Do we really expect that work regulations and benefits will change, when people are being forced to work now in unsafe circumstances and conditions in warehouses to avoid being fired? Do we think Tesco employees will be regarded as key workers once this is all over? Do we think workers in care homes will ever be payed a real, fair, wage? Do we think the middle class will be told to go back to work even when it is clearly unsafe? Do we think putting homeless people in accommodation, if they are ‘clean’, without access to support and welfare throughout this time is helpful? Do we expect that once the pandemic is over, they won’t be left alone and returned to the streets again? And, do we really think that refugees and displaced people will be viewed as human by the government after this, let alone as worthy of help and asylum?
In Calais, there are still communities of displaced people here who are trying to get to the UK. It’s safe to say that Coronavirus isn’t showing signs of hope for them. In fact, at the moment there are little if not any signs of hope. Sufficient provisions of food by the state are not being met, let alone shelter and accommodation. Does being harassed by the police daily, being evicted every forty-eight hours from the sites people have sadly come to know as home and being met with tear gas and violence seem like protection from a virus to you? It certainly doesn’t to me. Even, in the midst of a global pandemic, the attitude towards refugees remains the same. Perhaps there should be an asterisk at the bottom of the proudly stated ‘no bus fees’ banners on the side of the buses: *doesn’t apply to migrants. The one-size-fits-all policy unsurprisingly isn’t working. The state doesn’t see migrants as deserving of social distancing, of protection or access to basic human rights. Instead the state sees them as deserving of further pain and suffering. If not in the middle of a global pandemic, when will the people here receive any relief?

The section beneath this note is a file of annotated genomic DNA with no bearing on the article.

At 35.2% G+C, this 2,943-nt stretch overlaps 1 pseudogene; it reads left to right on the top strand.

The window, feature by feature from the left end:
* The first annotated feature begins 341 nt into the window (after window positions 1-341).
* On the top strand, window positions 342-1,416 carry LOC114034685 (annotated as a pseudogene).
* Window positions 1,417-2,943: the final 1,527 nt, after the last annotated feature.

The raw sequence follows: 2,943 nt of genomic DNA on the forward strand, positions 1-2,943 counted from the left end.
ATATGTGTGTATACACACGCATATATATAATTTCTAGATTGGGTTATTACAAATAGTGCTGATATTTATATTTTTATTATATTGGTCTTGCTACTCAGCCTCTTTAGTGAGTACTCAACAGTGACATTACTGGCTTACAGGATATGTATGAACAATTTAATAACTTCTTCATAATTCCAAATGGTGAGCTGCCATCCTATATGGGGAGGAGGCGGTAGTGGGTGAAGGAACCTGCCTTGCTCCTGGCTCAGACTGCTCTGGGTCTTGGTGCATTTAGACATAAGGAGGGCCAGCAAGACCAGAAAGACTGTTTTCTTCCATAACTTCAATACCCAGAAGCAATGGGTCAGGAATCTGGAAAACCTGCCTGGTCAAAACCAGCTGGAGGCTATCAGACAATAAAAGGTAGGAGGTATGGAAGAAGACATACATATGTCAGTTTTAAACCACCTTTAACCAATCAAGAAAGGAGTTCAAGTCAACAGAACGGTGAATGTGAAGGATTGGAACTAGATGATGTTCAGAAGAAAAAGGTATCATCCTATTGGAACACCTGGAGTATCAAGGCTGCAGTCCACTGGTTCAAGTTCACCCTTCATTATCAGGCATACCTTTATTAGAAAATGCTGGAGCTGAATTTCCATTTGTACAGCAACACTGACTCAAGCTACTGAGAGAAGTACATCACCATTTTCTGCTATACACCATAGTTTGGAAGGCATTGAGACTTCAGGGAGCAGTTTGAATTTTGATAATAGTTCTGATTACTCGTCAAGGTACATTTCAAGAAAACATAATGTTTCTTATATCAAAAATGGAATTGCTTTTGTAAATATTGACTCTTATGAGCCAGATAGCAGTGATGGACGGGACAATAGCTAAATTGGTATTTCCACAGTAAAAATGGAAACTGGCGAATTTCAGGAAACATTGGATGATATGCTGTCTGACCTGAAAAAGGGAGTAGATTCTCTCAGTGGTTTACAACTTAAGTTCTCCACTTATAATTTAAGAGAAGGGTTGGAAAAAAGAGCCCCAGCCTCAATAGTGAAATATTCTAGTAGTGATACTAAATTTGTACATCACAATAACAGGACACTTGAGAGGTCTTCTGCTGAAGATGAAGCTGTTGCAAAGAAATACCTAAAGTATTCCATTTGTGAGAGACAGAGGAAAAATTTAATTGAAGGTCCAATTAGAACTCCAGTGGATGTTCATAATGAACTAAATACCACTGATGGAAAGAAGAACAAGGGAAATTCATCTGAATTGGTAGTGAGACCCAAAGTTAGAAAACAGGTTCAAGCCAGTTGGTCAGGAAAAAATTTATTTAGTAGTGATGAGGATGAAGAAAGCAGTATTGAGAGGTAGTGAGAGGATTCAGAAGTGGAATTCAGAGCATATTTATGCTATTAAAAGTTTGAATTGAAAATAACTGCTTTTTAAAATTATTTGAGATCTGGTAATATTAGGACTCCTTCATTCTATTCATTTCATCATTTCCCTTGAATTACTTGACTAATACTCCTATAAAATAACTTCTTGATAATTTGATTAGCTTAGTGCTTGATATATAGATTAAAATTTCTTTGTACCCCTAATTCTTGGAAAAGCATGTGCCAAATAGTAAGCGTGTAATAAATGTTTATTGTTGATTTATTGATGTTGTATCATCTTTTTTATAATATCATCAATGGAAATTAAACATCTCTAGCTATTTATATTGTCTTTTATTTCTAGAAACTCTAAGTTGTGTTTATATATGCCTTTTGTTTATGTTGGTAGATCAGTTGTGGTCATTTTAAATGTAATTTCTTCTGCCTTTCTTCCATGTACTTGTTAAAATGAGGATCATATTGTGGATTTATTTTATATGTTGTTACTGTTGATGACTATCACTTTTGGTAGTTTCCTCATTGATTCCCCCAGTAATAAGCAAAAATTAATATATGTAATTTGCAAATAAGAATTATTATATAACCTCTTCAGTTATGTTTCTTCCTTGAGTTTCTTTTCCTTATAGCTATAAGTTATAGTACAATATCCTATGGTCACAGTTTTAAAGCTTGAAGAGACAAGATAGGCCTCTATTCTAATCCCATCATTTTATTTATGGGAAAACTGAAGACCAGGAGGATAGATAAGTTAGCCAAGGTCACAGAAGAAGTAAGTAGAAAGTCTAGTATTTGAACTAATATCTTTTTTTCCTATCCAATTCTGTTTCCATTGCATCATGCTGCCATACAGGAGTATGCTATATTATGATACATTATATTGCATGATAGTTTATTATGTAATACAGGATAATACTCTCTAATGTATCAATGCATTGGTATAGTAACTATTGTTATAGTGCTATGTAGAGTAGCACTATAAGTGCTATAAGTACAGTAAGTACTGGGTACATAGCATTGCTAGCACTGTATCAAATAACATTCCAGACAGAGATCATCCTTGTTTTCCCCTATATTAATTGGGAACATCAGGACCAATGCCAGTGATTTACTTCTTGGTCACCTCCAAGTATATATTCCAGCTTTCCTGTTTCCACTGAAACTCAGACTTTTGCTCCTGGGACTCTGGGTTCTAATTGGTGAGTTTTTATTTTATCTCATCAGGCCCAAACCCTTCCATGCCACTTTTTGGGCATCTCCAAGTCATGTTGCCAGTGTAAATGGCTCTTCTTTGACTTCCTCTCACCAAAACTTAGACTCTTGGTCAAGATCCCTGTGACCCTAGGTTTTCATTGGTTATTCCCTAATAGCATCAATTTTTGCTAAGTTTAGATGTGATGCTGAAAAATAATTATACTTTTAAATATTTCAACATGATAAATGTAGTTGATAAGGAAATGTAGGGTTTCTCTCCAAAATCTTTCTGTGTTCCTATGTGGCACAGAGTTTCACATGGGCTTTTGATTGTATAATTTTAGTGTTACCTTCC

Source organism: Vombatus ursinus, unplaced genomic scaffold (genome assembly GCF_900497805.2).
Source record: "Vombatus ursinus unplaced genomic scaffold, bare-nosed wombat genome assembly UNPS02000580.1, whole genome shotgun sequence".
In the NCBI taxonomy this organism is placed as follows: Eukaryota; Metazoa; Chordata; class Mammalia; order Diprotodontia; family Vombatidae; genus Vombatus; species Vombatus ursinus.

I’m sad and I’m mad that the virus has forced many organizations and charities to cease functioning in Calais. I’m sad and mad that there is even a need for organizations in Calais. I’m sad and mad that people are forced to be here because they aren’t allowed into the UK. I understand that in the middle of a pandemic is not the right time to allow movement over borders, but I also understand the government will never see any ‘right time’ for this. Everyone is human and deserves to be treated as such. Do you think it’s unjust that a child has grown up in ‘the jungle’ with no home, no welfare, no dignity and no rights? 2016 has passed and the image of the ‘Calais jungle’ we saw on the news has faded away with it. If the news won’t continue to share the story, then I will. People are still here in northern France, a stone’s throw away from our coastline. They are here and they need your help. Please don’t forget about these people. Your own worries during the pandemic are valid and you should look after yourself first and foremost. But please, don’t forget about your privilege if you have it. My last plea is for you to use your voice for the people that don’t have one.